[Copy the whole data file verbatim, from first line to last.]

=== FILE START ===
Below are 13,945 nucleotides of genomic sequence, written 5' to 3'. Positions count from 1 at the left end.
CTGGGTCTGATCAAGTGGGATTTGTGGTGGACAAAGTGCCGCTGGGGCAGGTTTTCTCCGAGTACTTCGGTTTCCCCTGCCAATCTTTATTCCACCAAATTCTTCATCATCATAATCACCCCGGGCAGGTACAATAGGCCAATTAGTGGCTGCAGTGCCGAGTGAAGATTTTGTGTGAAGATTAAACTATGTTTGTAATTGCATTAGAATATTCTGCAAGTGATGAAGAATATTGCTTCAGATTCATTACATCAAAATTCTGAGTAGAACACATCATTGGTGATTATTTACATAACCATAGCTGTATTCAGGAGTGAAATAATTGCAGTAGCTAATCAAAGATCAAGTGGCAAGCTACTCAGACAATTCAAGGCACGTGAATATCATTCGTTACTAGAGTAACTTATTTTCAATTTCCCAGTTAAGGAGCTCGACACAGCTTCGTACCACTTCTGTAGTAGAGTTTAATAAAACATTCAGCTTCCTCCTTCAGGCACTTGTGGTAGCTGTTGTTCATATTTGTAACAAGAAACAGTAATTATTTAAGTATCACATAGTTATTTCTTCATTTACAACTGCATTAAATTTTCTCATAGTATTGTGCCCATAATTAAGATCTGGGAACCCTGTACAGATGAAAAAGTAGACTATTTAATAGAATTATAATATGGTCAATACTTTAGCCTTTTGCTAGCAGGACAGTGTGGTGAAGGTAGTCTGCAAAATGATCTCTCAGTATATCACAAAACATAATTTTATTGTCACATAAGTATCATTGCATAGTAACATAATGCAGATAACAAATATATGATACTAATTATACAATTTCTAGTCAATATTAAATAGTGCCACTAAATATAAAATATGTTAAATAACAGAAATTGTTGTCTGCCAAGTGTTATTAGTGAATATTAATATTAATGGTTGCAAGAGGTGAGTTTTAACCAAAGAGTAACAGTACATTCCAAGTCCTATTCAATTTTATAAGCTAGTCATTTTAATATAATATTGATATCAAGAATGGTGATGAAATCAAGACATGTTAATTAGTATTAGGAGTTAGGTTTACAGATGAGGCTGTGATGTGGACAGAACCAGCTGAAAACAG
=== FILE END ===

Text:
Below are 13,945 nucleotides of genomic sequence, written 5' to 3'. Positions count from 1 at the left end.
CTGGGTCTGATCAAGTGGGATTTGTGGTGGACAAAGTGCCGCTGGGGCAGGTTTTCTCCGAGTACTTCGGTTTCCCCTGCCAATCTTTATTCCACCAAATTCTTCATCATCATAATCACCCCGGGCAGGTACAATAGGCCAATTAGTGGCTGCAGTGCCGAGTGAAGATTTTGTGTGAAGATTAAACTATGTTTGTAATTGCATTAGAATATTCTGCAAGTGATGAAGAATATTGCTTCAGATTCATTACATCAAAATTCTGAGTAGAACACATCATTGGTGATTATTTACATAACCATAGCTGTATTCAGGAGTGAAATAATTGCAGTAGCTAATCAAAGATCAAGTGGCAAGCTACTCAGACAATTCAAGGCACGTGAATATCATTCGTTACTAGAGTAACTTATTTTCAATTTCCCAGTTAAGGAGCTCGACACAGCTTCGTACCACTTCTGTAGTAGAGTTTAATAAAACATTCAGCTTCCTCCTTCAGGCACTTGTGGTAGCTGTTGTTCATATTTGTAACAAGAAACAGTAATTATTTAAGTATCACATAGTTATTTCTTCATTTACAACTGCATTAAATTTTCTCATAGTATTGTGCCCATAATTAAGATCTGGGAACCCTGTACAGATGAAAAAGTAGACTATTTAATAGAATTATAATATGGTCAATACTTTAGCCTTTTGCTAGCAGGACAGTGTGGTGAAGGTAGTCTGCAAAATGATCTCTCAGTATATCACAAAACATAATTTTATTGTCACATAAGTATCATTGCATAGTAACATAATGCAGATAACAAATATATGATACTAATTATACAATTTCTAGTCAATATTAAATAGTGCCACTAAATATAAAATATGTTAAATAACAGAAATTGTTGTCTGCCAAGTGTTATTAGTGAATATTAATATTAATGGTTGCAAGAGGTGAGTTTTAACCAAAGAGTAACAGTACATTCCAAGTCCTATTCAATTTTATAAGCTAGTCATTTTAATATAATATTGATATCAAGAATGGTGATGAAATCAAGACATGTTAATTAGTATTAGGAGTTAGGTTTACAGATGAGGCTGTGATGTGGACAGAACCAGCTGAAAACAG